Summary: The latest attack by proxy on free platforms comes from the patents proxy of several proprietary software vendors and software patents proponents
The attack on Android is not always visible; some patent trolls are equipped with ammunition whose purpose it to tax everything. This helps raise the price of products, harming in particular everything which was free and thus permissive in the distribution sense. Microsoft, more than any other company, has been fighting hard against Linux and GNU.
Eric Brown, writing about storage systems the other weeks, pointed out that:
NAS vendors are drawn to Linux for its stability, security, and low cost. Linux rarely requires patching, is relatively immune to virus attacks, and can usually run in flash memory for even greater security. Lack of licensing fees is also a draw of course, although at least one NAS vendor — Buffalo — pays Microsoft via a patent covenant for the privilege of using Linux.
Pamela Jones responded with: “Microsoft is doing with patents what SCO tried but failed to do with copyrights, to Microsoft’s shame. So if you buy from them, this is the behavior you are enabling. And when you read about Microsoft “donating” to Open Source blah blah, remember what they are doing with patents, please.”
In the Seattle litigation between Microsoft and Motorola over how much Microsoft should pay for Motorola’s FRAND patents, the presiding judge, Hon. James L. Robart, asked the parties to file short letter briefs by March 1st on how to interpret one section of the Google-MPEG LA license agreement, and they have now done so. As you will see, things have changed since Motorola revealed the terms of the Google-MPEG LA license. The judge now has questions about the language, after the January 28th hearing.
Does it cover Motorola as an affiliate of Google? Are all affiliates covered? Or only those specified by a licensee? And is the royalty cap provision in one section a stand-alone provision? Is there, in other words, a cap on how much Microsoft has to pay?
His request is related to his decision to reopen the trial that ended in November, now that Motorola has presented new evidence that didn’t present at that trial. It didn’t have to, by the way. The trial was to be held in parts, and November was part one. Now that the new arguments are on the table in connection with the next phase about exactly what the rate should be, however, the judge sees a need to go back and take another look, and I think you’ll agree with him that what Motorola has presented changes the picture, and not in a way that favors Microsoft as much as before, which was trying for a low-ball figure. And that is now in question.
MPEG-LA is a patent troll spearheaded by Larry Horn and backed by the likes of Microsoft, Nokia, and of course Apple. It seems like this troll took a bite just now. It’s a somewhat Google-hostile article:
Google enters into licensing agreement with MPEG LA to protect the WebM video format
When the WebM project was announced back in 2010, one its selling points was that it was open and free of the licensing needs imposed by competitors like H.264. That may have been slightly overstated, however, as Google and MPEG LA have just entered into a licensing agreement covering the video codec at the heart of the format. The codec is known as VP8, and while no financial figures are disclosed the agreement covers various patents from 11 different parties. Google also gains the ability to sublicense those technologies out to VP8 users, clearing the way for the company to push adoption of VP8 — and by extension, WebM — with impunity. “This is a significant milestone in Google’s efforts to establish VP8 as a widely-deployed web video format,” said Allen Lo, Google’s deputy general counsel for patents.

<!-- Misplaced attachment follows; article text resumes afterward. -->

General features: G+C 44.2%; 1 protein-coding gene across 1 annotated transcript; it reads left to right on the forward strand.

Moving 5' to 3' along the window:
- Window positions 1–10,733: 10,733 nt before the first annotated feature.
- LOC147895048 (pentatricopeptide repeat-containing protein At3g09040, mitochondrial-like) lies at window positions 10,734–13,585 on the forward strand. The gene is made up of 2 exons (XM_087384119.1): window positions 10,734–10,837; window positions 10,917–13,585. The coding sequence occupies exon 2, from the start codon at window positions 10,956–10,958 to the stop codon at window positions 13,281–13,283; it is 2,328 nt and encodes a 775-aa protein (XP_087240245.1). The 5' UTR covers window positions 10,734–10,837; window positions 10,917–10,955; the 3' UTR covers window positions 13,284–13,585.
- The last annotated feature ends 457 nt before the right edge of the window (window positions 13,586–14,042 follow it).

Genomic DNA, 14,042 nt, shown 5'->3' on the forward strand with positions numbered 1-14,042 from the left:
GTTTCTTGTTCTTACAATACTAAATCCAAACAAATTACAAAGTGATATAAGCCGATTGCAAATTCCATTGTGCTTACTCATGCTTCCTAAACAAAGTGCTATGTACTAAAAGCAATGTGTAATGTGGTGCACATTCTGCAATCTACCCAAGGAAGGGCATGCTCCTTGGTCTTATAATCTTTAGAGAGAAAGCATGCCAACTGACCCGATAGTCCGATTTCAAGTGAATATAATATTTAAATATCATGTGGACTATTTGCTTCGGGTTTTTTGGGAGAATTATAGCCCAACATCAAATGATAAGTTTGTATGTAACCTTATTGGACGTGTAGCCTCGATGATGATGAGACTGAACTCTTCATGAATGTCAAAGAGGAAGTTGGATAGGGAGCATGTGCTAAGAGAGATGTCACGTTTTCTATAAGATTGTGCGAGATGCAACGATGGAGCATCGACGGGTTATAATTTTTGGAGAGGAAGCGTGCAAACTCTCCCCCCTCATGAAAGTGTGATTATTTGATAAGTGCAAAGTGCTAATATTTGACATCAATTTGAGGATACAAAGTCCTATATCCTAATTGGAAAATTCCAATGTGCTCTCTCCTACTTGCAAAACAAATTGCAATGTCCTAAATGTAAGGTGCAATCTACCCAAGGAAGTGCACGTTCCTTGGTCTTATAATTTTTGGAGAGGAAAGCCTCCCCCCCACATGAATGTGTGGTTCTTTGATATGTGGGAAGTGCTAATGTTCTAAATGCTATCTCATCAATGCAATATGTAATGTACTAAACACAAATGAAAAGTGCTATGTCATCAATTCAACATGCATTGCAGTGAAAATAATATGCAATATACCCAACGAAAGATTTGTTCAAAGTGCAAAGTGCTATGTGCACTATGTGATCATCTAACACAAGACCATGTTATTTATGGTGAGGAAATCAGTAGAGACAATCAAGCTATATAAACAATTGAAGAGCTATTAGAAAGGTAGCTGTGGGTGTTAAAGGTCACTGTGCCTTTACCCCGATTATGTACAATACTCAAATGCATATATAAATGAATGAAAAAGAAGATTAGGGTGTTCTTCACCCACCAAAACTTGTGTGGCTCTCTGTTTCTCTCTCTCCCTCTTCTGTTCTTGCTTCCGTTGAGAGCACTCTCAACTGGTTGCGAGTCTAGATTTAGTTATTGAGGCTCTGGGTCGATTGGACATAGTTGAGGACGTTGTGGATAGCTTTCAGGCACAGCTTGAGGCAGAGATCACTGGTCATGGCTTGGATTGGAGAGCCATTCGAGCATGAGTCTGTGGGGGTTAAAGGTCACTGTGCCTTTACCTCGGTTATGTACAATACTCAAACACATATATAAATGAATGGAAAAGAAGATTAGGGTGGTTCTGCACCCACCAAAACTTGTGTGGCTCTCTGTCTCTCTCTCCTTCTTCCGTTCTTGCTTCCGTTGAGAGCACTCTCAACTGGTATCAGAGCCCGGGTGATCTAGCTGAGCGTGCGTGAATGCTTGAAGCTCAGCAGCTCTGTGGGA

Here is another take on it. It is a Google-friendly article, unlike the previous one:
Google has agreed to pay a licence fee to MPEG LA, LLC for techniques which they say may be essential to VP8 and earlier-generation VPx video compression technologies under patents owned by 11 patent holders.
This is a shame, but we don’t know what happened behind the scenes, possibly threats of massive litigation. The solution is to abolish software patents.
Watch who else is hounding Google over patents:
There are more comments filed with the FTC in response to its request for input on the proposed agreement in In the Matter of Motorola Mobility LLC, a limited liability company, and Google Inc., a corporation; FTC File No. 121 0120. As I mentioned earlier, not everyone is jumping on the currently fashionable bandwagon holding that if you donate a patent to a standards body, you give up all rights to injunctions. In fact, it’s easier to find opposition than support.
Notice Sony in there. Recently enough (for many of us to remember it) Sony attacked other Android players using patents, so here again we see Sony as a malicious antagonist of those whose work it relies on. █